People, places and things

People, places and things.

If you’re like me, those words transport you back to elementary school. I can hear the teacher asking, “What is a noun?” Hands shoot up across the room, but the teacher, with her back to the classroom, says, “Just shout it out if you think you know it.” From across the room different children holler out: “Person!” “Place!” “Thing!” In the quiet while the teacher writes on the board, some brown-noser in the room whose older sibling has been feeding them information to make them look smart timidly ekes out the words, “and ideas.”

People, places and things.

People are triggers. Places are triggers. Things are triggers. Some people, places and things are always going to ‘make us’ act out. It’s something they said or how they make us feel or what they remind us of. It’s that this is just how I act or who I am when I find myself with them or whenever I go home to visit my parents or before I go participate in this activity or in conjunction with this or that. It’s like how some people “only smoke when they drink.”

At least, I feel like it started that way.

I needed an excuse. Of course, that excuse could be as simple as that I was home alone and could get away with acting out. It never did take much. Nonetheless, people, places and things became an integral part of who I was and why I acted out and how I acted out and where I acted out and when I acted out.

That’s true of so many of us. It doesn’t matter what our addiction or compulsion of choice or fix or hit or poison is. Addicts, alcoholics, codependents, gamblers, workaholics, those with eating and emotional disorders, and everyone in-between – we all have something in common:

People, places and things.

That’s why many singer/songwriters have written lyrics about what it means to remove ourselves from people, places and things. If we want to be new…if we want to be different…if we don’t want to keep living that way…we must change the people, places and things in our lives.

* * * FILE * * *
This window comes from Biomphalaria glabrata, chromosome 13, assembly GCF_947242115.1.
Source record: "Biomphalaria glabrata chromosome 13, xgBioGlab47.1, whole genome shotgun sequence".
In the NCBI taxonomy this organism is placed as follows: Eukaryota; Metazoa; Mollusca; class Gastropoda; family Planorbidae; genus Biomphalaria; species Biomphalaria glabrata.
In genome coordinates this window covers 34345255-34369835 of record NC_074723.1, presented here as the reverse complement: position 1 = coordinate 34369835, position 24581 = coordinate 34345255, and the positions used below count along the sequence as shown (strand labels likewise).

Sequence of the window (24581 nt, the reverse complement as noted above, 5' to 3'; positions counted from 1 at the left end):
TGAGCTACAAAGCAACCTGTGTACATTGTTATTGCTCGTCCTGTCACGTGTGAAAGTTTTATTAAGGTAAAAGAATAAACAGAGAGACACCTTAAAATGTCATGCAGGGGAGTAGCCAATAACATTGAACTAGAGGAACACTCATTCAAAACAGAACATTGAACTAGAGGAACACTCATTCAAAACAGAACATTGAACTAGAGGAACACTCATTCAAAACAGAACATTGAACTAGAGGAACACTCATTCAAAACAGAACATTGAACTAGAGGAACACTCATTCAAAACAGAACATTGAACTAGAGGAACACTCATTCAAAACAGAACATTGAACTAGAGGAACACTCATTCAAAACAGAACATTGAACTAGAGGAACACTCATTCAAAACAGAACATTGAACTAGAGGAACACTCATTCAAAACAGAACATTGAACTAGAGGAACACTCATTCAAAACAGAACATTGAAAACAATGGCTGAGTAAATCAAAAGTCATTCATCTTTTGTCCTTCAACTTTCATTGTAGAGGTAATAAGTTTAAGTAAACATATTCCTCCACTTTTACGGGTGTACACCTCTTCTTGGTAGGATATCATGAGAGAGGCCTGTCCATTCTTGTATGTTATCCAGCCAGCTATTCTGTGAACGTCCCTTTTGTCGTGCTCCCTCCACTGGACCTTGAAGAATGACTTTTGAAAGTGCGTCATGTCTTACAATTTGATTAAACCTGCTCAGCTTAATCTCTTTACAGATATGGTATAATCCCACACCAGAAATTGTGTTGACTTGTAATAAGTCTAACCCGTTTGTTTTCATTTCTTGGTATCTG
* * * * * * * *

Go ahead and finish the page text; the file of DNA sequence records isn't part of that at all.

Van Morrison expressed it this way in his song Don’t Go to Nightclubs Anymore:

Don’t get around much anymore
The smoke has driven me out the door
All night I used to walk the floor
Don’t go to nightclubs anymore

Don’t see my old friend Mose
I don’t run into Mr. Clive
I cut out all that off the wall jive
I don’t go to nightclubs no more…

Alcohol was too big a price
That why I said hey no dice
When it comes to men or mice
Don’t go to nightclubs no more

I had to cut ties. I had to sever relationships. I had to stop doing certain things – going certain places. I had to change the way I saw and interacted with the world. I’m still working on me. In some ways, I miss those people. I miss those places. I miss those things. They were a huge part of my life. It’s like something that was a part of me for so long is missing. I grieve that loss. Just thinking about everything I left behind makes me feel sad. Vulnerable. Inadequate.

I think about what was, and then I realize that I’m looking at it through rose-colored glasses. I’m glorifying my disease. I’m looking at it the way I look at past romantic relationships. All I see, all I remember, all I want to remember is the euphoria. The good times. The boost. The pick-me-up.

I don’t want to remember the grief. The guilt. The shame. The sorrow. The depression. The withdrawals. The lies. The deceit. The cover-ups. The manipulation. The pain. The hours wasted. The false hope.

The truth is that euphoric feelings was negligible. It lasted such a short time compared to how much time and effort was put into getting that next fix – that next hit. If it came at all…

People, places and things.

To get away from my demons. To begin to figure out who I really was. If there was any hope that I was going to change – that I was going to get better – that I was going to become a different person, then I had to be willing to make sacrifices, make different choices, and make changes in my life. Most of all, I had to come to terms with changing…

People, places and things.

– Alex Walker

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